In trying to keep one of his own routines alive, the little devil had one last trick up his furry sleeve.


Post a Comment

<< Home

KindleindaWind, my writing blog.

All Time Classics

  • Our Worse Half: The 25 Most Embarrassing States.
  • The Missing Security Tapes From the World Trade Center.
  • It's a Blunderful Life.
  • The Civil War II
  • Sweet Jesus, I Hate America
  • Top Ten Conservative Books
  • I Am Mr. Ed
  • Glenn Beck: Racist, Hate Monger, Comedian
  • The Ten Worst Music Videos of all Time
  • Assclowns of the Week

  • Links to the first 33 Assclowns of the Week.
  • Links to Assclowns of the Week 38-63.
  • #106: The Turkey Has Landed edition
  • #105: Blame it on Paris or Putin edition
  • #104: Make Racism Great Again Also Labor Day edition
  • #103: A Funny Thing Happened on the Way to the Toilet edition
  • #102: Orange is the New Fat edition
  • #101: Electoral College Dropouts edition
  • #100: Centennial of Silliness edition
  • #99: Dr. Strangehate edition
  • #98: Get Bentghazi edition
  • #97: SNAPping Your Fingers at the Poor edition
  • #96: Treat or Treat, Kiss My Ass edition
  • #95: Monumental Stupidity double-sized edition
  • #94: House of 'Tards edition
  • #93: You Da Bomb! edition.
  • #92: Akin to a Fool edition.
  • #91: Aurora Moronealis edition.
  • #90: Keep Your Gubmint Hands Off My High Pre'mums and Deductibles! edition.
  • #89: Occupy the Catbird Seat/Thanksgiving edition.
  • #88: Heil Hitler edition.
  • #87: Let Sleeping Elephants Lie edition.
  • #86: the Maniacs edition.
  • #85: The Top 50 Assclowns of 2010 edition.
  • #(19)84: Midterm Madness edition.
  • #83: Spill, Baby, Spill! edition.
  • #82: Leave Corporations Alone, They’re People! edition.
  • #81: Hatin' on Haiti edition.
  • #80: Don't Get Your Panties in a Twist edition.
  • #79: Top 50 Assclowns of 2009 edition.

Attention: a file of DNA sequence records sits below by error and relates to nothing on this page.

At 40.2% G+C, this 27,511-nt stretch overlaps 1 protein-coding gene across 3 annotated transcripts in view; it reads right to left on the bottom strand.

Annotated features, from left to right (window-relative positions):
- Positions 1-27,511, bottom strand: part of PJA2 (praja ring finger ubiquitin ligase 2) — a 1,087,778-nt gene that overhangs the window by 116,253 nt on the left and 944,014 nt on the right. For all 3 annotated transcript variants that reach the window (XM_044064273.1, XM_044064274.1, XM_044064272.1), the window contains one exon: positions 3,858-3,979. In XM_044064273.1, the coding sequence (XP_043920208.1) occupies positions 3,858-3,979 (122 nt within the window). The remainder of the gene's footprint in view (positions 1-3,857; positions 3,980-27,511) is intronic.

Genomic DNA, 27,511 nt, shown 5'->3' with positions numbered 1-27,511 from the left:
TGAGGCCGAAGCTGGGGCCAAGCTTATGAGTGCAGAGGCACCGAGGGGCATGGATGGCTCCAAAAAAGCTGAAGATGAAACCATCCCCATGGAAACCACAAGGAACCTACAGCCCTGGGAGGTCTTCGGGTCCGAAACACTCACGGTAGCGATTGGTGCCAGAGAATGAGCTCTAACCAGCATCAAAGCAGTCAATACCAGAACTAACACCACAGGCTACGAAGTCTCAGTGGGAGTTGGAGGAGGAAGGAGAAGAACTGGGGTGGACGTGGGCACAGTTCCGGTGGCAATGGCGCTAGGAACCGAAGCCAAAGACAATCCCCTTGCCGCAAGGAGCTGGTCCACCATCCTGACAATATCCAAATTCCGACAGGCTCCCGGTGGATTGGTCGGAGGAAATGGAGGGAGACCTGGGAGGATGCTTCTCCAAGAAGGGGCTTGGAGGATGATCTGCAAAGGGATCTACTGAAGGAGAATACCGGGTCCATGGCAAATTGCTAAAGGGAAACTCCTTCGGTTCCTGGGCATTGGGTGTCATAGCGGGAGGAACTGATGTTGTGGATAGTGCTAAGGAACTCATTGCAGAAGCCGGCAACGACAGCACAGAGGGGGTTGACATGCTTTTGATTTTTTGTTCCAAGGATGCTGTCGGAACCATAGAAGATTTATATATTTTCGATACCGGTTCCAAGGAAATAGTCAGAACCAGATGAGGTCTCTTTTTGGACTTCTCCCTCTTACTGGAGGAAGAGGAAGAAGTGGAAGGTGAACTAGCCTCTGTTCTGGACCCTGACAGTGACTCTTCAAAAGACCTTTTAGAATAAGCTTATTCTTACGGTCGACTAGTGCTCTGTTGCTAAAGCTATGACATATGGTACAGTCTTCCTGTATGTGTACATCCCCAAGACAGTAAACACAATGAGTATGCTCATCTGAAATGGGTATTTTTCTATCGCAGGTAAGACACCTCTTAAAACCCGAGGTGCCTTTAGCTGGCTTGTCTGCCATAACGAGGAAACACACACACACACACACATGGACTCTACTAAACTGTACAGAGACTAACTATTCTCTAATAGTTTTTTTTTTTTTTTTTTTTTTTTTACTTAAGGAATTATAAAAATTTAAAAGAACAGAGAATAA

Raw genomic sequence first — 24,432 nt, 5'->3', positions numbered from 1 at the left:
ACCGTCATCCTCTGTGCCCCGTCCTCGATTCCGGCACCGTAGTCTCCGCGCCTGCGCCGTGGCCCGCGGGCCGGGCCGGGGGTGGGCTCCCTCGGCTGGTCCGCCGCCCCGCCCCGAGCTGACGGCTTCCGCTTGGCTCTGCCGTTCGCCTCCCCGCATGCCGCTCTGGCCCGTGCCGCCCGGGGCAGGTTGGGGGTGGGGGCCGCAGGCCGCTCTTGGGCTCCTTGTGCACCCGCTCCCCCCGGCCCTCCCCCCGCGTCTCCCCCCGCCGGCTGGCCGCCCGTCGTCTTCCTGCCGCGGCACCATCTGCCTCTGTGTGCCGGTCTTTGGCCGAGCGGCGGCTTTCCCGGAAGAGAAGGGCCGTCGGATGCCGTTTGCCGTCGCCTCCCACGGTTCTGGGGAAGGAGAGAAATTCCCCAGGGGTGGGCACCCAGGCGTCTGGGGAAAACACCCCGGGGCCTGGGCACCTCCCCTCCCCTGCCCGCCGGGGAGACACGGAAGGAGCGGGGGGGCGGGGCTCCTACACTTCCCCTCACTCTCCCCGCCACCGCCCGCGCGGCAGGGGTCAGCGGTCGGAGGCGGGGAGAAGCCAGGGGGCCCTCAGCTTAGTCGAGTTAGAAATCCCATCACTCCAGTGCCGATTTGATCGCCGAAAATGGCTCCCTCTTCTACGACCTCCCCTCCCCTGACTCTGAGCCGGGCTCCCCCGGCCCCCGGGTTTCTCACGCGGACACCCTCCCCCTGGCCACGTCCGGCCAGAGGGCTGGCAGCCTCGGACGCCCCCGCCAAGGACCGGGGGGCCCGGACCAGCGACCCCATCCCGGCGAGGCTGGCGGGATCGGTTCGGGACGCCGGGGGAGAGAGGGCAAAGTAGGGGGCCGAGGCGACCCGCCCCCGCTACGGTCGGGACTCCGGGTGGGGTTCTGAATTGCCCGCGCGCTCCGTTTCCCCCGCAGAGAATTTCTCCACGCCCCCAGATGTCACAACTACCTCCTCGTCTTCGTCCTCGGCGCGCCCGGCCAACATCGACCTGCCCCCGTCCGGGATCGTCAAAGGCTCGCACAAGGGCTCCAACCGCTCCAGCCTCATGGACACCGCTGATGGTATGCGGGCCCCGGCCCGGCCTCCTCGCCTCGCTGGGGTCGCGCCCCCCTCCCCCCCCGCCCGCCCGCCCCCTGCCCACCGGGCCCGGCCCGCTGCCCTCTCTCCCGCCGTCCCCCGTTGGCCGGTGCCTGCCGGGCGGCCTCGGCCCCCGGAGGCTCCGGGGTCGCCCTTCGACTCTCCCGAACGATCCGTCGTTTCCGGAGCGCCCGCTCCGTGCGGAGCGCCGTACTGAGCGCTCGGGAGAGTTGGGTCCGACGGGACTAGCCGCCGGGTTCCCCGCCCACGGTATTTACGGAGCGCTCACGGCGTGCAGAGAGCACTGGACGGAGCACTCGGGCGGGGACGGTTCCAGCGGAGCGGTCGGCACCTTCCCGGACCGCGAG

• #78: Nattering Nabobs of Negativism edition.
  • #77: ...And Justice For Once edition.
  • #76: Reading Tea Leaves/Labor Day edition.
  • #75: Diamond Jubilee/Inaugural Edition
  • #74: Dropping the Crystal Ball Edition
  • #73: The Twelve Assclowns of Christmas Edition
  • #72: Trick or Treat Election Day Edition
  • #71: Grand Theft Autocrats Edition
  • #70: Soulless Corporations and the Politicians Who Love Them Edition
  • Empire Of The Senseless.
  • Conservative Values for an Unsaved World.
  • Esquire's Charles Pierce.
  • Brilliant @ Breakfast.
  • The Burning Platform.
  • The Rant.
  • Mock, Paper, Scissors.
  • James Petras.
  • Towle Road.
  • Avedon's Sideshow (the new site).
  • At Largely, Larisa Alexandrovna's place.
  • The Daily Howler.
  • The DCist.
  • Greg Palast.
  • Jon Swift. RIP, Al.
  • God is For Suckers.
  • The Rude Pundit.
  • Driftglass.
  • Newshounds.
  • William Grigg, a great find.
  • Brad Blog.
  • Down With Tyranny!, Howie Klein's blog.
  • Wayne's World. Party time! Excellent!
  • Busted Knuckles, aka Ornery Bastard.
  • Mills River Progressive.
  • Right Wing Watch.
  • Earthbond Misfit.
  • Anosognosia.
  • Echidne of the Snakes.
  • They Gave Us a Republic.
  • The Gawker.
  • Outtake Online, Emmy-winner Charlotte Robinson's site.
  • Skippy, the Bush Kangaroo
  • No More Mr. Nice Blog.
  • Head On Radio Network, Bob Kincaid.
  • Spocko's Brain.
  • Pandagon.
  • Slackivist.
  • WTF Is It Now?
  • No Blood For Hubris.
  • Lydia Cornell, a very smart and accomplished lady.
  • Roger Ailes (the good one.)
  • BlondeSense.
  • The Smirking Chimp.
  • Hammer of the Blogs.
  • Vast Left Wing Conspiracy.
  • Argville.
  • Existentialist Cowboy.
  • The Progressive.
  • The Nation.
  • Mother Jones.
  • Vanity Fair.
  • Citizens For Legitimate Government.
  • News Finder.
  • Indy Media Center.
  • Lexis News.
  • Military Religious Freedom.
  • McClatchy Newspapers.
  • The New Yorker.
  • Bloggingheads TV, political vlogging.
  • Find, the next-best thing to Nexis.
  • Altweeklies, for the news you won't get just anywhere.
  • The Smirking Chimp
  • Don Emmerich's Peace Blog
  • Wikileaks.
  • The Peoples' Voice.
  • CIA World Fact Book.
  • IP address locator.
  • Tom Tomorrow's hilarious strip.
  • Babelfish, an instant, online translator. I love to translate Ann Coulter's site into German.
  • Newsmeat: Find out who's donating to whom.
  • Wikipedia.
  • Uncyclopedia.
  • Icasualties
  • Free Press
  • YouTube
  • The Bone Bridge.
  • Powered by Blogger